Middle Tennessee State University and University of Mississippi faculty and student researchers are collaborating on a U.S. Department of Agriculture grant project involving climate change, conservation practices and helping train the next generation of environmental scientists and engineers.
The three-year, $272,555 USDA grant is a research effort for MTSU Department of Geosciences environmental science students and University of Mississippi engineering students to study the role and potential effects of climate change on conservation practices and future 21stcentury agricultural challenges.
“This is a tremendous research opportunity for our geosciences students and faculty and the makings of an excellent partnership between two outstanding universities,” said Bud Fischer, dean of the College of Basic and Applied Sciences. “We all look forward to the results.”
Racha El Kadiri, MTSU geosciences assistant professor and an environmental scientist, is the project director. She is an environmental scientist who applies machine learning, remote sensing, geographical information systems and computational methods to address a wide range of hydrological and environmental problems.
MTSU interim geosciences chair Henrique Momm and University of Mississippi Department of Civil Engineeringassociate professor Cristian Surbeck are the project co-directors.
Momm has experience with integrating remote sensing technology, computational sciences and watershed modeling for improved understanding of watershed systems and the associated processes. Surbeck specializes in environmental and water resources engineering and has been involved in other USDA grant projects.
While there are many studies focusing on the effects of climate change on crop yield in regard to the observed and projected temperature changes in the 21stcentury, El Kadiri said there “have not been enough studies on how effective the conservation practices we are implementing today will be in the future.”
“We are attempting to fill this knowledge gap by using machine learning and watershed modeling to study the linkages between a changing climate and the effectiveness of conservation practices,” she added. “The results would be a step toward an adaptation to climate change, improving food security in the 21st century and preserving national water and soil resources.”
The study will be completed on various pilot watersheds from around the nation (Southeast, Midwest and West Coast).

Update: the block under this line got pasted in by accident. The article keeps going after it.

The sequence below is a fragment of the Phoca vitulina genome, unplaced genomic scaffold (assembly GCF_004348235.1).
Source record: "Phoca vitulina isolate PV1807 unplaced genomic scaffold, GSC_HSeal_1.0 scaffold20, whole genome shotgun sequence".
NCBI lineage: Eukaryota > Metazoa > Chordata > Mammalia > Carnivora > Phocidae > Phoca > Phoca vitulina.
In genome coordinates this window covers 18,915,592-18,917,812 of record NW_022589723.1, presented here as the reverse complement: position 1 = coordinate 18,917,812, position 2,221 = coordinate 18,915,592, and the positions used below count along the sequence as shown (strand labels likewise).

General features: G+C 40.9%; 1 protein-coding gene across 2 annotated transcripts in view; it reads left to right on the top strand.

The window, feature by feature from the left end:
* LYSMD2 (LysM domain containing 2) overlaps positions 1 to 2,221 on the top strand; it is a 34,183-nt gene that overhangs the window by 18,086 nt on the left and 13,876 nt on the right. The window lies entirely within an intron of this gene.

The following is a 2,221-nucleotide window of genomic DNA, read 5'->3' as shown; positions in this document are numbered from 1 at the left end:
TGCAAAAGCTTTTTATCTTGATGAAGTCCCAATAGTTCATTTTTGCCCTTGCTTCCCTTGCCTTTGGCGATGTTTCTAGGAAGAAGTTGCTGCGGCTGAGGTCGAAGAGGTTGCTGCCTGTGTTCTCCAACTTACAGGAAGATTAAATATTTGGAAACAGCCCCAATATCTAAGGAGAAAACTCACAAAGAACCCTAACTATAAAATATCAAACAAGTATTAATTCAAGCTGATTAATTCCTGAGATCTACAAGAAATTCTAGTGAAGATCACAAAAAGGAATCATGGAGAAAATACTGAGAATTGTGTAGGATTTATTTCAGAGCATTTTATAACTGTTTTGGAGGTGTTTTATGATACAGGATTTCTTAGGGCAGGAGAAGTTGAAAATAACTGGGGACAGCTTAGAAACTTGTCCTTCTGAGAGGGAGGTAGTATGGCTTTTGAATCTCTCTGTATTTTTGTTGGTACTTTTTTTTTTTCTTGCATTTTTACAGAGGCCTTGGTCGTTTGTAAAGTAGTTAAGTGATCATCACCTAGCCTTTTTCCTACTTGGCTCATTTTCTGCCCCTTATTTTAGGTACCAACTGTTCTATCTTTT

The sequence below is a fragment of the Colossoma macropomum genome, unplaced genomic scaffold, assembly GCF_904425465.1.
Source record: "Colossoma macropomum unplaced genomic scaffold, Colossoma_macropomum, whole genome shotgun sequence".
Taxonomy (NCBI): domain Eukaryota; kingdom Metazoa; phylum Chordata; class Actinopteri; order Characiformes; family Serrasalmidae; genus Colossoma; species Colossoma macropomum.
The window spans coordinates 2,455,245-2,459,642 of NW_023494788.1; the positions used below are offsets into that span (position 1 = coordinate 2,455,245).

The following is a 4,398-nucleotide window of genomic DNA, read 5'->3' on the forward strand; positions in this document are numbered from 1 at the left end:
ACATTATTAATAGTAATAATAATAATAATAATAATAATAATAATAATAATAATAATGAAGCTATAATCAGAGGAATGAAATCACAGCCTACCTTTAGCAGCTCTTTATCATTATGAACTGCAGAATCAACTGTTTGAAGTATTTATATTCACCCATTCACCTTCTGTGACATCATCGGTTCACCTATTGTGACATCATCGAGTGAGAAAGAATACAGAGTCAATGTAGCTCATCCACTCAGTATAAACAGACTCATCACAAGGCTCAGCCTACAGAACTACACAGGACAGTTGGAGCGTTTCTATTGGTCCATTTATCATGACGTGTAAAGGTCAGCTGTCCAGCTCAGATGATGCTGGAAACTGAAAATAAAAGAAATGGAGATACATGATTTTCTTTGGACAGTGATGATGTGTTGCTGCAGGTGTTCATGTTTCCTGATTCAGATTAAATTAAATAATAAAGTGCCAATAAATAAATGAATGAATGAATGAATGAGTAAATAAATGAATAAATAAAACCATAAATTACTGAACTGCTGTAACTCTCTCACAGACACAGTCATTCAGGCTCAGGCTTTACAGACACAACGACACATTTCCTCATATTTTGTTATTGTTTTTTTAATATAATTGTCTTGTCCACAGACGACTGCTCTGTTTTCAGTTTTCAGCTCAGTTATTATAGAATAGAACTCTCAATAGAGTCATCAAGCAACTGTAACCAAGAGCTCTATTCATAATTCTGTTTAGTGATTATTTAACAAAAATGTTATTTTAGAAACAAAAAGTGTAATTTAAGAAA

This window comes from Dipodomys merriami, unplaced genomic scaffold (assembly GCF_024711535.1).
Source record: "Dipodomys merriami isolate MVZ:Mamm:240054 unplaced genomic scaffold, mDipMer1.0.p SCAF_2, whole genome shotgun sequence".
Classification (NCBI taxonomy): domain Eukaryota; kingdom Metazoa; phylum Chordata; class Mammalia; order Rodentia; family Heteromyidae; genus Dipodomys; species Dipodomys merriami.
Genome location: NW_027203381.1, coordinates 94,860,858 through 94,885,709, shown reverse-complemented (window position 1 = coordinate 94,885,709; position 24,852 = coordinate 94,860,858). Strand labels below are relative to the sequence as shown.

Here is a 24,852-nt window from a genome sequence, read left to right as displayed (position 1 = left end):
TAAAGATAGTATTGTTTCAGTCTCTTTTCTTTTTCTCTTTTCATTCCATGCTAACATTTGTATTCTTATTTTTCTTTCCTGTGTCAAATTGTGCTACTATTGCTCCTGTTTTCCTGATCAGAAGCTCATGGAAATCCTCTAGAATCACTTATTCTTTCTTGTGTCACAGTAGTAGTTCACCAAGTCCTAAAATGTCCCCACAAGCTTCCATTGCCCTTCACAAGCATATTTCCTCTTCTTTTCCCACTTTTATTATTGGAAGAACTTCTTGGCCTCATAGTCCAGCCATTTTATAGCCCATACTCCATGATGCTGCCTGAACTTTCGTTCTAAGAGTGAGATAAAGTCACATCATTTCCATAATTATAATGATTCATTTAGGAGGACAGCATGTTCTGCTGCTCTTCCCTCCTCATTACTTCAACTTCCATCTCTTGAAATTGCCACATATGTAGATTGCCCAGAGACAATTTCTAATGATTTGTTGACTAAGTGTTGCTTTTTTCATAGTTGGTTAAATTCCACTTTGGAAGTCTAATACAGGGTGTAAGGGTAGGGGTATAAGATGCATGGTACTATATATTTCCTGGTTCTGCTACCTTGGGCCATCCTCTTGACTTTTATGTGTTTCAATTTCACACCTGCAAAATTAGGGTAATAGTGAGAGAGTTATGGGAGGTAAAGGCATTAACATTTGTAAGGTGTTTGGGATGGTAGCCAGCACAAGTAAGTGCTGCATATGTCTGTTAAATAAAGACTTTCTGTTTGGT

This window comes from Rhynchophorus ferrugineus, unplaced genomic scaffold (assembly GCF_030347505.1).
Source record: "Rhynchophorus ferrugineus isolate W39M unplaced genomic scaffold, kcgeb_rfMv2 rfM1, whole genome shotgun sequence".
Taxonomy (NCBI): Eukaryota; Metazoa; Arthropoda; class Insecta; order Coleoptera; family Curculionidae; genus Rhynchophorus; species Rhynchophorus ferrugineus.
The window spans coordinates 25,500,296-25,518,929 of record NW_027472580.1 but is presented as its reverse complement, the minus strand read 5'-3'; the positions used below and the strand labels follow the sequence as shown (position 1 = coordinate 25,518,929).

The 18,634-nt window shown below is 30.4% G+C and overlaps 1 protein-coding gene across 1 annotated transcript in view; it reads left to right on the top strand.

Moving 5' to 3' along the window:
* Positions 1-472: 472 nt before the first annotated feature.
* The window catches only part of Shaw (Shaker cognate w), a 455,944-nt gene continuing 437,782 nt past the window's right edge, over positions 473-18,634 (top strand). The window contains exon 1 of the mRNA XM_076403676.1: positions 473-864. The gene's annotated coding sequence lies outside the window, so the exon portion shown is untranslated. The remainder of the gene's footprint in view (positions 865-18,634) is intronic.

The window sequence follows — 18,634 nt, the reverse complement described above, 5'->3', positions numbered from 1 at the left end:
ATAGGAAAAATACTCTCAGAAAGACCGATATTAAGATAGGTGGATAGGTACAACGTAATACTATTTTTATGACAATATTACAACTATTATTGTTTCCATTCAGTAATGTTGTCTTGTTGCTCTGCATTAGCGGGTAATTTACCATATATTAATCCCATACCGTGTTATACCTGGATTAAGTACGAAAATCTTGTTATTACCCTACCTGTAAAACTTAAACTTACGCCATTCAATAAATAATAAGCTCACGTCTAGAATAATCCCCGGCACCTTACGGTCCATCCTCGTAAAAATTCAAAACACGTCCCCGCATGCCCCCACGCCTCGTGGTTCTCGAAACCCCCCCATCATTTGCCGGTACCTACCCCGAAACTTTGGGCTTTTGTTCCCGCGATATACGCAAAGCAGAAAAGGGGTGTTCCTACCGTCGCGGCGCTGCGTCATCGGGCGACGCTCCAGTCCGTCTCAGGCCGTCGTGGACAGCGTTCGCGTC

“The ultimate goal of this research is the optimization of the conservation practices in space (different U.S environments) and in time (in response to a changing climate),” El Kadiri said.
El Kadiri said the education component will involve the creation of curriculum for MTSU environmental scientists and University of Mississippi engineers “to better understand the environmental challenges and uncertainties of agriculture in the 21st century.”
“Environmental science students and engineers are traditionally not trained in agronomy and agronomists are traditionally not environmental scientists and engineers,” she said. “This will act to bridge the gap between these two fields at our institutions, accomplishing this through research, curriculum development and experiential learning experiences.”
At the University of Mississippi, Surbeck said they will be “aiming to use data and computer models to predict how the management of agricultural lands can affect pollution to receiving water bodies and partnering with the USDA National Sedimentation Lab in Oxford, Mississippi, so there will be a very real-life application to our research.”
One University of Mississippi graduate student will help analyze the model results and plan a new course “so junior- and senior-level students will also benefit from the project because a new course will be developed for them to take,” Surbeck said.
The course, titled “Sustainable Natural Resources Management for Agriculture,” will include tours of agricultural watersheds, work with a computer model and lead students to know how watersheds should be managed to protect receiving water bodies.
— Randy Weiler (Randy.Weiler@mtsu.edu)